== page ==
Real Life Example 2: Jennifer made showing appointments to fit her buyers' schedule. The buyers expected her to be available to them at a moment's notice to see a property. She had a family and a life and was not available 24 hours a day. The buyers were working with many agents, which Jennifer did not know. The buyers were also calling the listing agent when doing a home search on their own, thinking they would get a better deal. When the buyers purchased a home with another agent, she felt devastated since she had put so much time and energy working with them.

Solution: Have the buyers sign a buyer broker agreement or, at the very least, sign an agreement for each property that you take them to see. Your time is valuable, as well as your expertise. If someone does not value your time, then move on. If you use Form Simplicity, review the library of blank forms to see the contracts and agreements your association, board or brokerage has made available to protect all parties.

Mistake #4: Not taking precautions to ensure your safety.

Real Life Example: Sue gets a call and retrieves the message a few minutes later. It is from a gentleman who found her online through her website. He was interested in seeing penthouse homes in a neighborhood she specializes in. He wanted to go out the next day. Seems legitimage, right?

He told her where he currently lived. Sue thought she was taking the appropriate precautions by looking up his property through the tax appraiser website along with the MLS. She checked to confirm that he did indeed own the property, for how long, as well as the price paid, and current value.

He said he needed a building that allowed him enough parking spaces for his three cars. She carefully researched the information, called each listing agent, and then made appointments to see the penthouse condos.

Sue met him at the first property and was going to drive to the second property when he suddenly got into her car. He said that he walked to the first property she showed him, and that they could go together to the next property. She was a bit surprised as he owns three cars and lives over a mile away. That should have been alarm No. 1.

Then the buyer takes off his face mask, and this is during the COVID pandemic. She asks him to please put his mask back on, and he refuses to, saying that he does not have the virus. That should have been alarm No. 2.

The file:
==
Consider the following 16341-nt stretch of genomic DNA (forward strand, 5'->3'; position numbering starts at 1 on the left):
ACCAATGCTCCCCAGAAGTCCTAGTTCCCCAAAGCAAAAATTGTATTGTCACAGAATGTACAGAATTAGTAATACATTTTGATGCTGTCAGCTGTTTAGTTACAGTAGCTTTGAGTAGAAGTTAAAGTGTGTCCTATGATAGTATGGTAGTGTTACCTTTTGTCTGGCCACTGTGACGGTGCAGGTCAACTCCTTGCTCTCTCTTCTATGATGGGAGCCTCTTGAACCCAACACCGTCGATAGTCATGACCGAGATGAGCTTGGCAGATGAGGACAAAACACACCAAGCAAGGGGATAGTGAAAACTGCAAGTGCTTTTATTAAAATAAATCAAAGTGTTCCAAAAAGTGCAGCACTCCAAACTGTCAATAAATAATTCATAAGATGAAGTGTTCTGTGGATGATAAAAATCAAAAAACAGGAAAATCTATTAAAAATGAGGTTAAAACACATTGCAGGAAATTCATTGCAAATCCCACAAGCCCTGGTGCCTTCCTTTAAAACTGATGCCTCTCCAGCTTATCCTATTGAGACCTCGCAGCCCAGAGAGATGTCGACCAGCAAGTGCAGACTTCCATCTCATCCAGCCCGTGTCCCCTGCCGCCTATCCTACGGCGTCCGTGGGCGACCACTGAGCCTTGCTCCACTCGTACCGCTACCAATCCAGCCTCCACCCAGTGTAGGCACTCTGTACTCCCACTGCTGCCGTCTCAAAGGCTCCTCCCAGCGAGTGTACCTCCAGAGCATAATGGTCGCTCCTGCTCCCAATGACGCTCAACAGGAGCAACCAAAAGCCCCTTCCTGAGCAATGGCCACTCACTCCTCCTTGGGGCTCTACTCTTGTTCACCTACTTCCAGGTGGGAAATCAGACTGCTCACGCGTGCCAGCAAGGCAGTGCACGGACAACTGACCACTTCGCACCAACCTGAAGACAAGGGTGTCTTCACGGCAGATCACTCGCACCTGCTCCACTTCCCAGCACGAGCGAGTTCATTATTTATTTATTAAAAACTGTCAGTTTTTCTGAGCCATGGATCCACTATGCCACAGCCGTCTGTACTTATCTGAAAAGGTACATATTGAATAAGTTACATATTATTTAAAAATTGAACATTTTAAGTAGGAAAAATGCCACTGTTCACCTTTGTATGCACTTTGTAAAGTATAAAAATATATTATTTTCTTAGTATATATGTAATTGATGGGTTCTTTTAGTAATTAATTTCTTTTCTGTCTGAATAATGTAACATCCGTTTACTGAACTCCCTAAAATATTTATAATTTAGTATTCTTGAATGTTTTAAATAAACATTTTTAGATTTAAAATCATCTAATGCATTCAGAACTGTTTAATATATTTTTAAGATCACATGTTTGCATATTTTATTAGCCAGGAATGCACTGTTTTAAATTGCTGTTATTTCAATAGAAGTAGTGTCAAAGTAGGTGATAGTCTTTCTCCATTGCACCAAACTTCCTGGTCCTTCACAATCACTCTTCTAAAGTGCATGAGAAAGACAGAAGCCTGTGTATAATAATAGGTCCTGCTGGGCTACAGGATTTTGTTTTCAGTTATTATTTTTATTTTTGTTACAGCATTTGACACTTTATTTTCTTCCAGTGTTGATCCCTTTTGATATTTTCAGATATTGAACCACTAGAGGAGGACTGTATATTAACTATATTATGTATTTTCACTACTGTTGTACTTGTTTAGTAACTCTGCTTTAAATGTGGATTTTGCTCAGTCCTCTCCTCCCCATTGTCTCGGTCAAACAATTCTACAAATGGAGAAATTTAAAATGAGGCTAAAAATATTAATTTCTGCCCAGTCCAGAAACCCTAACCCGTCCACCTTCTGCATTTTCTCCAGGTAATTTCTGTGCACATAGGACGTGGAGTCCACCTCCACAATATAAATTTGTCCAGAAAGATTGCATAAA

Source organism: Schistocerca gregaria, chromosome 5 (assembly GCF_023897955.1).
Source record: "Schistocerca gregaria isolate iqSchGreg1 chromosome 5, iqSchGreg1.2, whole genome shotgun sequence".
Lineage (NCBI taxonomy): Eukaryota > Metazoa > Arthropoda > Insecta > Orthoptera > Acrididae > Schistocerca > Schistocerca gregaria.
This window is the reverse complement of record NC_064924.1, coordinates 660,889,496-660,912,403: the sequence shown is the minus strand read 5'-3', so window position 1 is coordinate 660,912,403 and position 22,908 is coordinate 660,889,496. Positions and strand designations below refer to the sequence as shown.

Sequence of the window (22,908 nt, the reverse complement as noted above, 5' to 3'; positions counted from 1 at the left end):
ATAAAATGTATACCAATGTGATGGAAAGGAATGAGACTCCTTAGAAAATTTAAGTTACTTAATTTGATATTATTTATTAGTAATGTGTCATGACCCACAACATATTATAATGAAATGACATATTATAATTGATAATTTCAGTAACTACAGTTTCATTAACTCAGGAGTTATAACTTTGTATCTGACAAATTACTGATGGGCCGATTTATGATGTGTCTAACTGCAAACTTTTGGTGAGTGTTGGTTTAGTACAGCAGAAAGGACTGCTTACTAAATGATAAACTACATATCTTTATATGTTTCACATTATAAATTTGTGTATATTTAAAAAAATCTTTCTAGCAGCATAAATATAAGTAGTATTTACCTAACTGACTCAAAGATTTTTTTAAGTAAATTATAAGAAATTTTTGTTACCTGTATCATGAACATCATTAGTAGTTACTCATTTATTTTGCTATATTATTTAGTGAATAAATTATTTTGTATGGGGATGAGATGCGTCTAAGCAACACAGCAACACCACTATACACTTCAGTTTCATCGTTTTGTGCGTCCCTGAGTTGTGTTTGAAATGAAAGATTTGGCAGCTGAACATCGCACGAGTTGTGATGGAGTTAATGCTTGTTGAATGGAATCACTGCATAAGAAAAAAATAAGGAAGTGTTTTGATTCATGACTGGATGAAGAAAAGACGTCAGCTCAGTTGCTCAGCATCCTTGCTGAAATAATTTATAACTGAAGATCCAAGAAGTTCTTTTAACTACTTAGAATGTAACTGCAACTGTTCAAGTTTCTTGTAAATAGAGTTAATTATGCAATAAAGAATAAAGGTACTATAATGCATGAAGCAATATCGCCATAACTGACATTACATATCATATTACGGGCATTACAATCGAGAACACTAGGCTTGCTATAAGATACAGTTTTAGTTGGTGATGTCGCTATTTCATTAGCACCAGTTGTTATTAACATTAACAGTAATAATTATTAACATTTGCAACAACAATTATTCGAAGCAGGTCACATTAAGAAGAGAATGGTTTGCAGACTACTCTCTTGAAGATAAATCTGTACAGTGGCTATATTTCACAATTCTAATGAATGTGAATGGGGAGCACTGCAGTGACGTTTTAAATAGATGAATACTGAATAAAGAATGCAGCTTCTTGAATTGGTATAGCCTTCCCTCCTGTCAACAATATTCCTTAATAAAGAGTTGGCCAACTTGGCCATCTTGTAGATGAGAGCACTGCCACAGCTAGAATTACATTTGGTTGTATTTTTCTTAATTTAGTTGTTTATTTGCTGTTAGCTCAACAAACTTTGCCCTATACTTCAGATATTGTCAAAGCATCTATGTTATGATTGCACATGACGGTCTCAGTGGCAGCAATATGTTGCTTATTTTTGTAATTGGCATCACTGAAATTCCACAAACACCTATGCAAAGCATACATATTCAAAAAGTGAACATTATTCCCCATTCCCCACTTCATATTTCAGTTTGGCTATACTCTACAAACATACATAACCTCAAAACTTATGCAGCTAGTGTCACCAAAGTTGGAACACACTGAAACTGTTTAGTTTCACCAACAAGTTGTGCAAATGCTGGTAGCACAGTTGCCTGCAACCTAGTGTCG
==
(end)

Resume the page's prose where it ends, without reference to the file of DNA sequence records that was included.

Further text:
Sue takes the buyer to see the next property. When done, she drives the buyer to the entrance of his condo building. He asks her if she wants to come up to see it since it is highly upgraded and she may be selling it when he finds a new place. She says no. Then he asked her if he could kiss her goodnight. No more alarms needed.

Stalker or buyer?

Was this guy really interested in buying a property or did he see her photo on the internet and view it as an opportunity to meet her? You never know these days what is in people's minds.

Caution: Please do not go and show any property or meet anyone at a property that you have not met in your office, and who is not pre-qualified or pre-approved first!

Solution: Ask for a copy of their driver's license and leave a copy with your broker. This applies to everyone that you take out to show property. If you use Form Simplicity, upload documents including drivers licenses and photos so the information is in a safe portal should you or your broker need to access the files.

Make sure someone at all times knows who you are going to meet. In the event something happens, at the very least, there is a paper trail. There are also safety apps that you can have installed on your phone. Consider safety to be one of your first priorities.

Life is so important and something to be grateful for, especially now. Here is to being safe and to working with buyers who are loyal, honest and pre-approved!

Janice Zaltman is a Realtor, LEED AP, marketing coach and writer with more than 20 years of experience in the sales, marketing and media fields.

To view the original article, visit the Form Simplicity blog.